A unique Stradivarius experience
Jeremy Pound visits the Ashmolean Museum's summer exhibition
The first thing I learn as I am being taken round the Stradivarius exhibition at Oxford’s Ashmolean Museum is to banish any romantic notions of being taken back in time. The instruments on show here may date from as early as the 1680s (such as the 'Cipriani Potter', right) to the 1730s, but there is not one Stradivarius in the world – not here, not anywhere – that looks exactly as it would have done when it left Antonio Stradivari’s workshop.
All of them, explains my guide, the exhibition’s curator Dr John Whiteley, have had parts replaced at some point, or been altered in one way or another during ‘restoration’. One particular culprit was the French luthier and restorer Jean-Baptiste Vuillaume (1798-1875), who adapted a number of Stradivarii to meet 19th-century playing styles and aesthetic tastes. At the neck end of the instrument, Vuillaume’s alterations might involve a bit of lengthening here, a re-angle there; lower down, he’d often leave his mark with the addition of an ornate tailpiece.
‘A cultural vandal?’ I ask. While some might choose to judge him that way, responds Dr Whiteley, it’s a bit of a harsh verdict. That said, as we inspect the cherubs on the tailpiece of the 1716 ‘Messiah’ Stradivarius (below), I get the feeling that even he isn’t convinced by Vuillaume’s feel for design.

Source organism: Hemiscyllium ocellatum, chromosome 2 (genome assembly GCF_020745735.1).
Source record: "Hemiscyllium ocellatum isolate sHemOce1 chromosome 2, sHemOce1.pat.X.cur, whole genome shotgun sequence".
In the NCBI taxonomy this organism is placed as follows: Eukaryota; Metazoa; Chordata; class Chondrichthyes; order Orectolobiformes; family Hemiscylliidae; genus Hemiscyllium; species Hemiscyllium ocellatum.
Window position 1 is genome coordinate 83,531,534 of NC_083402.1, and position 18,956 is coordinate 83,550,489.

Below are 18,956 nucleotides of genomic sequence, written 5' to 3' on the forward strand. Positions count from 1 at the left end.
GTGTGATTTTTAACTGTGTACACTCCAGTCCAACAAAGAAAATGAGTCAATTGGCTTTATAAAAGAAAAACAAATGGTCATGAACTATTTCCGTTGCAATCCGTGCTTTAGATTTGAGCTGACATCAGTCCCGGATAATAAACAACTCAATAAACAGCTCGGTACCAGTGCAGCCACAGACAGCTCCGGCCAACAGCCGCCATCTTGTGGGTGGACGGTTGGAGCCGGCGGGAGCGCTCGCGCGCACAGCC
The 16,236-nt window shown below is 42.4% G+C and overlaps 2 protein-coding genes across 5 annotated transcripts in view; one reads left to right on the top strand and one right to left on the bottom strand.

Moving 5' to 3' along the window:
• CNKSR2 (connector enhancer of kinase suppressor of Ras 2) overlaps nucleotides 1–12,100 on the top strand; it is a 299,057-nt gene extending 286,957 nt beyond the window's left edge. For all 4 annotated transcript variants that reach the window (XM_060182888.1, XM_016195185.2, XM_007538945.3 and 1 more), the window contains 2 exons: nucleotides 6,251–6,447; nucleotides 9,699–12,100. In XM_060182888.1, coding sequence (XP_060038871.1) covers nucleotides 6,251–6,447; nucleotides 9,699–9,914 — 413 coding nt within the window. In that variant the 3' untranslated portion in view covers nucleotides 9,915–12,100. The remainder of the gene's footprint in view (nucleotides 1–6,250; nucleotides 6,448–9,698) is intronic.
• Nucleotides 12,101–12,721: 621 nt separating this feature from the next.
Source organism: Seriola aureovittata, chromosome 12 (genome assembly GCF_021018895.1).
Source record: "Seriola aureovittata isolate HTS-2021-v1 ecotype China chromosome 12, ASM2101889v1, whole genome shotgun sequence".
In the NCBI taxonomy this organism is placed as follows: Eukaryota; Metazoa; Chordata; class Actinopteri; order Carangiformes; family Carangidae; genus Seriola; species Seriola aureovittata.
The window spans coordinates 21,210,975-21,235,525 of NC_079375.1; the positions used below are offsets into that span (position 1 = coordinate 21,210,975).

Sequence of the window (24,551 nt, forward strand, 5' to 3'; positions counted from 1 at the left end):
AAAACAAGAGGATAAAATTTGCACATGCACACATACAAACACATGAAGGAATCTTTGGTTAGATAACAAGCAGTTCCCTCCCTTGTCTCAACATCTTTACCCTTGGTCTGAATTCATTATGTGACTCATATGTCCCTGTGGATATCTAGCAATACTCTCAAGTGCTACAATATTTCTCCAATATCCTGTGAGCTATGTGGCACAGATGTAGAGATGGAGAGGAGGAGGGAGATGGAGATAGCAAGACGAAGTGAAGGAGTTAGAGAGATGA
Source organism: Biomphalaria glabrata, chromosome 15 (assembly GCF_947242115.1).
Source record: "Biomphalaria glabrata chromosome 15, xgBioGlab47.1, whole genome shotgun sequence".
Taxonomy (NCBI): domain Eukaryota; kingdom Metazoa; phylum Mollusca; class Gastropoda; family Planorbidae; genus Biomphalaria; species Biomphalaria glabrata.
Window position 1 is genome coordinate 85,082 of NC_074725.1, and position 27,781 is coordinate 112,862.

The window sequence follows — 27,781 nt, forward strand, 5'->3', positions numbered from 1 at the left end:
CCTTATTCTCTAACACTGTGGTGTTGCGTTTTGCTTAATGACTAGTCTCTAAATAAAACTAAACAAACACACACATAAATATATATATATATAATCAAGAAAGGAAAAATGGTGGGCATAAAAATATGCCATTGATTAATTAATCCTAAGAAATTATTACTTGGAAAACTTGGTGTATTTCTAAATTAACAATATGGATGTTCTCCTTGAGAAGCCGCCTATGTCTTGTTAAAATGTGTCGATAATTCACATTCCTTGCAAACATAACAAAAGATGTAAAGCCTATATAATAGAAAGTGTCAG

The Ashmolean exhibition, which runs until 11 August, has 21 Stradivarius instruments on display – largely violins, but also cellos, a viola, a guitar and a mandolin – plus tools, moulds and patterns used by the great man himself. Though only consisting of a couple of rooms, there’s a lot to see – once you get into the intricacies of just what makes a Stradivarius a Stradivarius, you’d be astonished at how much there is to discover.
Dr Whiteley and I spend over 90 minutes looking at and discussing the various instruments on show. All sorts of questions come to mind, and all are expertly answered. Why are some Strads considerably more ornate than others? Why are the fronts of some of these well crafted instruments so clearly asymmetrical? What was it that made Stradivari’s ‘Golden Period’ (c1700-20) become known as that? It’s fascinating stuff, and the answers are frequently surprising. Those 90 minutes could easily have turned into twice that length…
As I have come equipped with my dictaphone, I also ask Dr Whiteley to answer a few questions into a mic – you can hear the results here. Most visitors to the exhibition won’t, of course, enjoy the privilege of having the curator show them round. They will, however, doubtless find much of interest. I’d highly recommend it.
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